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Prof uses science to solve problems for Ontario growers and developing nations

Story by Lori Bona Hunt / Martin Schwalbe

From left: Asma Hanif, Mark Fenske and Anne Ferry
Rebecca Hallett

U of G professor Rebecca Hallett always wanted to be a scientist. Growing up, she explored the outdoors, collected insects, entered science fairs and never balked at the bulls’ eyes, sheep brains and other specimens that her physiologist father stored in the refrigerator. But she didn’t want to be just any scientist. She wanted to be the kind who makes science simple and practical, the kind who uses know-how and discoveries to help ordinary people help themselves.
It was a philosophy she developed early and solidified during a research trip to India as a university student. There she saw how problems that might seem insignificant to Westerners could harm people’s lives and livelihoods. She also discovered that simple, affordable science could make a tremendous difference. Since then, she’s had little interest in research purely for the sake of knowledge.
“I want what I do to have practical use,” says Hallett, a Guelph environmental sciences professor since 1998. “I’m more interested in how people can make use of the information. I want to use science as a way to help solve problems.”
A specialist in plant-insect interactions, invasive species and pest management, Hallett is especially interested in finding solutions to reduce reliance on insecticides. Her latest research combines science and practicality to help Ontario’s soybean producers deal with an invasive pest that threatens the industry: soybean aphids (Aphis glycines). She has developed a smart phone application that helps farmers decide quickly and easily whether to spray to control soybean aphids, based on the prevalence of natural predators.
It works like this. In the field, a farmer looks for insects and consults a smartphone application to see whether the bugs are natural enemies of the soybean aphid. The app includes high-quality colour photographs of aphid predators like lady beetles and parasitic wasps. After counting the numbers of predators and aphids on a random selection of soybean leaves, the farmer punches in the numbers.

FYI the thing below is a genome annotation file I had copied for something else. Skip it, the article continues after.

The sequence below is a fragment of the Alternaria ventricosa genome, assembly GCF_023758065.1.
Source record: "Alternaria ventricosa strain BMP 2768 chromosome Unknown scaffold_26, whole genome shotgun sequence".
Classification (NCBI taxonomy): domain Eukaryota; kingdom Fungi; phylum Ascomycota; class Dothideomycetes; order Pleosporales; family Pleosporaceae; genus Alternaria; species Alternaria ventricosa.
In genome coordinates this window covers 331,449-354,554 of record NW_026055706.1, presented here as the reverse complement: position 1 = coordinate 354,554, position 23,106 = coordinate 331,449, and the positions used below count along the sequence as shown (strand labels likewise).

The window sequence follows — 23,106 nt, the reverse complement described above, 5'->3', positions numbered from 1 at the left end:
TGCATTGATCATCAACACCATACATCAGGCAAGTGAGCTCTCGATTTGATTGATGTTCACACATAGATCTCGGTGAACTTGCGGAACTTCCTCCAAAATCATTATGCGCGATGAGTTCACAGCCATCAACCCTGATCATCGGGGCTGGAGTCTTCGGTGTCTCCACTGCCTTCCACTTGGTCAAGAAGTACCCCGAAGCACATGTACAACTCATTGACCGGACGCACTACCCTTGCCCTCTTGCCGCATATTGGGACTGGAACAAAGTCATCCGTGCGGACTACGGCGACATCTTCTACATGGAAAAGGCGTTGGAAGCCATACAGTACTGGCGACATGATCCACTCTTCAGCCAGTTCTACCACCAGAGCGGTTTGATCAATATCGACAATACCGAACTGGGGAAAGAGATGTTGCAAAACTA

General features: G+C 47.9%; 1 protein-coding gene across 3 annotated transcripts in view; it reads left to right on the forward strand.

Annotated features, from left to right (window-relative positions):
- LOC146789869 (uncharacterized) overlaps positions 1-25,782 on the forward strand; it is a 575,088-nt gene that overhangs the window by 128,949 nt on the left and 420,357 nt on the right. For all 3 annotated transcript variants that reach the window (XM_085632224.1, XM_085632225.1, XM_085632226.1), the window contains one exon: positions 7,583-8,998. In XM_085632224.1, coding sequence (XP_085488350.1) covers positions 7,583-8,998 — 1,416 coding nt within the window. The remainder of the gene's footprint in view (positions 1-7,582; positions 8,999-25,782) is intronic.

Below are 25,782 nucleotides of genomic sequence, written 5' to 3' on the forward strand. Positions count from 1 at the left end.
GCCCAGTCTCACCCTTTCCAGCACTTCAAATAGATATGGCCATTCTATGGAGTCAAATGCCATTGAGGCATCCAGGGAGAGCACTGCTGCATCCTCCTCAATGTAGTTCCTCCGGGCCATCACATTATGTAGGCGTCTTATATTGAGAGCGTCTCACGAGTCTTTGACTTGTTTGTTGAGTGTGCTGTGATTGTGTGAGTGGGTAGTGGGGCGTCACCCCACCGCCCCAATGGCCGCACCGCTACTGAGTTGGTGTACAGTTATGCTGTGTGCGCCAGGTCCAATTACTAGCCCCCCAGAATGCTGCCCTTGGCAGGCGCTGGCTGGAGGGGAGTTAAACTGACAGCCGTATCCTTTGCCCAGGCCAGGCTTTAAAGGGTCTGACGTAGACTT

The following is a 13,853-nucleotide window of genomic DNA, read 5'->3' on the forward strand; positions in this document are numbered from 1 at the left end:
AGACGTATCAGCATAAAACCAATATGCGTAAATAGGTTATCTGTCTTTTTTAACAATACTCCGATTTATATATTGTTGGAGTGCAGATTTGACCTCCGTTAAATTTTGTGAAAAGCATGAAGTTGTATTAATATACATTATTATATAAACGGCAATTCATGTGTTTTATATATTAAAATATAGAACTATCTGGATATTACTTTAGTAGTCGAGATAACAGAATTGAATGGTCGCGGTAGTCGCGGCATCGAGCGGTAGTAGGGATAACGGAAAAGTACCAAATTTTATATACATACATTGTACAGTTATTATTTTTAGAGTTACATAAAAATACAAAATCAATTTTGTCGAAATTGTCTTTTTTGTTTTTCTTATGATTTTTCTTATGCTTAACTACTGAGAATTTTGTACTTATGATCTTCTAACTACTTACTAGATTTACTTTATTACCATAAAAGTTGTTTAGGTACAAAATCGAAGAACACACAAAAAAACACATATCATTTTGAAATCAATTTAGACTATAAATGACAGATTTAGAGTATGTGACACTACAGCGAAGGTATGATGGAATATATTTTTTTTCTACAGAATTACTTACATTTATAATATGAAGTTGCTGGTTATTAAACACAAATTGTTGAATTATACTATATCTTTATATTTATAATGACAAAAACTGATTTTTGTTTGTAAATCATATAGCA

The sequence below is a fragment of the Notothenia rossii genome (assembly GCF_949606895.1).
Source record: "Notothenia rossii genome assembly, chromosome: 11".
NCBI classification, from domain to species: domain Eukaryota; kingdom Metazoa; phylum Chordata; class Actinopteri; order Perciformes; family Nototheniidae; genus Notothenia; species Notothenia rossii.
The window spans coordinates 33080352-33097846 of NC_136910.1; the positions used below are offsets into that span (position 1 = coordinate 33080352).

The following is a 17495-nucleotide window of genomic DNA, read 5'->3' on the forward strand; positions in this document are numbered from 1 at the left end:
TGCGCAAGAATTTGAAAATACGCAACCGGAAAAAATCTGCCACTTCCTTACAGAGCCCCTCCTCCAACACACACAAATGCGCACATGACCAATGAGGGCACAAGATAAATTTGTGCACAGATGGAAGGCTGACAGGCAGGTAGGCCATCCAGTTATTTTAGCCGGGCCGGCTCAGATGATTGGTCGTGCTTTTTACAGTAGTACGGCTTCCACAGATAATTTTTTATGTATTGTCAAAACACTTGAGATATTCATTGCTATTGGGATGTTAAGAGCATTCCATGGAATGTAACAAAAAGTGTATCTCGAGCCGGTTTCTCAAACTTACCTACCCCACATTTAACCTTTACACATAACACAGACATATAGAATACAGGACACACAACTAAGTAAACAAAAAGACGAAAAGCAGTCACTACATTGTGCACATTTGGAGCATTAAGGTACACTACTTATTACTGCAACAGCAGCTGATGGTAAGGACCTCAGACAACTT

In crunching the numbers, the app accounts for everything from the pest-predator ratio to the changing weather. It then tells a farmer whether to spray or not, or whether to wait and test again in a few days.           “If there are enough natural enemies in the area to keep the aphid population down, no spraying is required,” Hallett says. For example, one lady beetle can eat up to 100 aphids in a day.
Knowing whether it’s time to spray is crucial, because it’s not economical for growers to spray more than once per season; acting too soon or too late is no good. Soybean aphids, though tiny in size – less than 1.6 mm – and nearly translucent, can do a lot of damage. “So you want to time it properly if you have to spray,” Hallett says. “And if you don’t have to spray an insecticide, it can help protect the aphid’s natural enemies.”
Without enough lady beetles and other predators, soybean aphids can overwhelm plants, causing premature flower drop, stunted stems and fewer seeds. Prolonged exposure to dense aphid populations can lower crop yields significantly – by 50 per cent in some places. In 2004, the tiny pests managed to wipe out a significant chunk of eastern Ontario’s soybean crop.
That’s worrisome because Ontario grows about two million acres of soybeans annually, three-quarters of Canada’s total production. The crop has also become a critical agricultural export for Canada, worth well over $1 billion annually.